One of the reasons that I love the holiday season is that after all of the hullabaloo and special times and special treats, I enjoy being reminded of how much I like my mundane life too. It's good to have a few minutes to get back to thinking about knitting and what it means in my life.
I love this picture which appeared in Interweave Press's Knitting Daily feature, which is sent 3 times/week to anyone who wishes to sign up. It's a nice way to stay in touch with knitters all over America. This picture was taken at a Colorado Avalanche hockey game where a group of knitters gathered to cheer on their team and knit and share too. I love this "shadow knitting" technique. By combining strategically placed knits and purls in 2 colours you can build in a secret picture that is only visible from a certain angle. (Kind of reminds me of Mme Lafarge and her secret knitting...) Anyone who would like to sign up for this great feature can link here http://www.knittingdaily.com/cgi-bin/udt/um.register.account?ET=knittingdaily_blog:e944:27727a:&st=email
Any Jack Bauer fans out there? No, I'm not going to tell you that Keiffer Sutherland is a closet crafter, (although it would perhaps do him some good considering his recent escapades).
It has been a New Years tradition in our house to watch last year's entire season of "24" (a hit TV show where each of the 24 episodes represents an action packed hour in a single BAD day in the life of terrorist fighter: Jack Bauer.)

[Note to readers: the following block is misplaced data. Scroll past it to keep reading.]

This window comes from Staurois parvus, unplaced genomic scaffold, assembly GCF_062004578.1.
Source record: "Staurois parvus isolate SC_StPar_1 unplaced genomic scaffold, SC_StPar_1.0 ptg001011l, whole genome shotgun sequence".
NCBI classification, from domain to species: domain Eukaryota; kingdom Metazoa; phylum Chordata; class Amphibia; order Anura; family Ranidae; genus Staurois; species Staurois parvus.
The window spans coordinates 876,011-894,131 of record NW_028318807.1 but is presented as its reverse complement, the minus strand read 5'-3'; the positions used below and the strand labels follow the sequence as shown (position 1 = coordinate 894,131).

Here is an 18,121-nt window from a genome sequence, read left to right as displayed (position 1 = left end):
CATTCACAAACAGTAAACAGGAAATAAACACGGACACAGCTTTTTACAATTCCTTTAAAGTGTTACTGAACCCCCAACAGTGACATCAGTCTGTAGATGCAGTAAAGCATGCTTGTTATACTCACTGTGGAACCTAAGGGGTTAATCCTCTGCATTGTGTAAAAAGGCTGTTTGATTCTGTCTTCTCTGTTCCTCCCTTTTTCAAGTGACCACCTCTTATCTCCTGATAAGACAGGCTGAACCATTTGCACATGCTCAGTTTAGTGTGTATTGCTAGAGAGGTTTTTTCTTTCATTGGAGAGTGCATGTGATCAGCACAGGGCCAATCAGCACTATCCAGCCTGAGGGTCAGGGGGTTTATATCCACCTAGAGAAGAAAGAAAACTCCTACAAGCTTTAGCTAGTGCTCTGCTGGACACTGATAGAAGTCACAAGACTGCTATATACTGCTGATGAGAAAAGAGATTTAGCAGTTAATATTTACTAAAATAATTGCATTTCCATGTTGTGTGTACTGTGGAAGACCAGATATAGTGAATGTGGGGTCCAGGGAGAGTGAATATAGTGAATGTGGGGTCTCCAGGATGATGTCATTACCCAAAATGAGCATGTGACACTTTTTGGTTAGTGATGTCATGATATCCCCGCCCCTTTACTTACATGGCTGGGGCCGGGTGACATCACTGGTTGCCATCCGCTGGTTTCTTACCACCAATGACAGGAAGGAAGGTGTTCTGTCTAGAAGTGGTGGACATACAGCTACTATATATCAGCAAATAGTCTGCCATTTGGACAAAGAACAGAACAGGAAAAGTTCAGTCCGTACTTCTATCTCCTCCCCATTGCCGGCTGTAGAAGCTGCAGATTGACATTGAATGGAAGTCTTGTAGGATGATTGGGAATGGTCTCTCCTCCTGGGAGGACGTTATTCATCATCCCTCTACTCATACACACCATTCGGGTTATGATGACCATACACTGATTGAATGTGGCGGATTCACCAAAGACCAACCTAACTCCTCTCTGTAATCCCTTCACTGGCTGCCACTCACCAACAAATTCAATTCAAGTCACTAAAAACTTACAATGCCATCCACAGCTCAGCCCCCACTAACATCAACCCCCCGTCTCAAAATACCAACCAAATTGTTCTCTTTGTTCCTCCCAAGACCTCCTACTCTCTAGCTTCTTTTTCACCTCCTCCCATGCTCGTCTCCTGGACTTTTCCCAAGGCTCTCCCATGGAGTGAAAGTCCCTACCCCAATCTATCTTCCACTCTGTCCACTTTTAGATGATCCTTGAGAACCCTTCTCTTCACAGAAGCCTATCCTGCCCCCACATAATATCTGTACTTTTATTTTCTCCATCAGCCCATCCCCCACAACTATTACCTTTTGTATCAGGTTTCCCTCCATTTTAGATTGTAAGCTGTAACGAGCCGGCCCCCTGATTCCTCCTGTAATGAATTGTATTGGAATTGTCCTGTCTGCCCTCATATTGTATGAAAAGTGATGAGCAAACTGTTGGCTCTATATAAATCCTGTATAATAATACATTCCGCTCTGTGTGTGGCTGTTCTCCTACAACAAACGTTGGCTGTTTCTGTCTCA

We don't watch them in 24 consecutive hours as we used to try to do, but it is done over 3 or 4 days, which is a lot of television by anyone's standards and consequently a lot of knitting time.
I was going great guns on a sweater that hubby keeps insisting that I had promised for Christmas but I say that it was intended for his August '08 birthday. Then between episodes, I took the ribs out of the oven (unlike in the TV show, we DO eat at regular intervals in a 24 hour period) and sloshed hot juice over my hand. Not a serious burn, but as you know, any fresh burn hurts like the dickens and interferes with one's ability to knit. So after supper, I spent the next couple of hours laying my hand on an ice pack for a few minutes until the pain subsided, then picking up my knitting to do a few more rows until the sting was so bad that I would need to return to the ice pack.
What struck me as odd when I look at this episode in hindsight, is that it never once occured to me to put the knitting away. How can I watch TV and not knit? It's unthinkable.
I recently had a new student come to learn to knit. She is a high energy, "DO IT" kind of person who had heard that knitting is a good right brain activity. When I saw her for a second class, she was telling me that for the first time in years, she actually sat down and watched television with her husband and she was able to do this because she had something to DO: she was knitting. Truly, what did knitters do before their was television?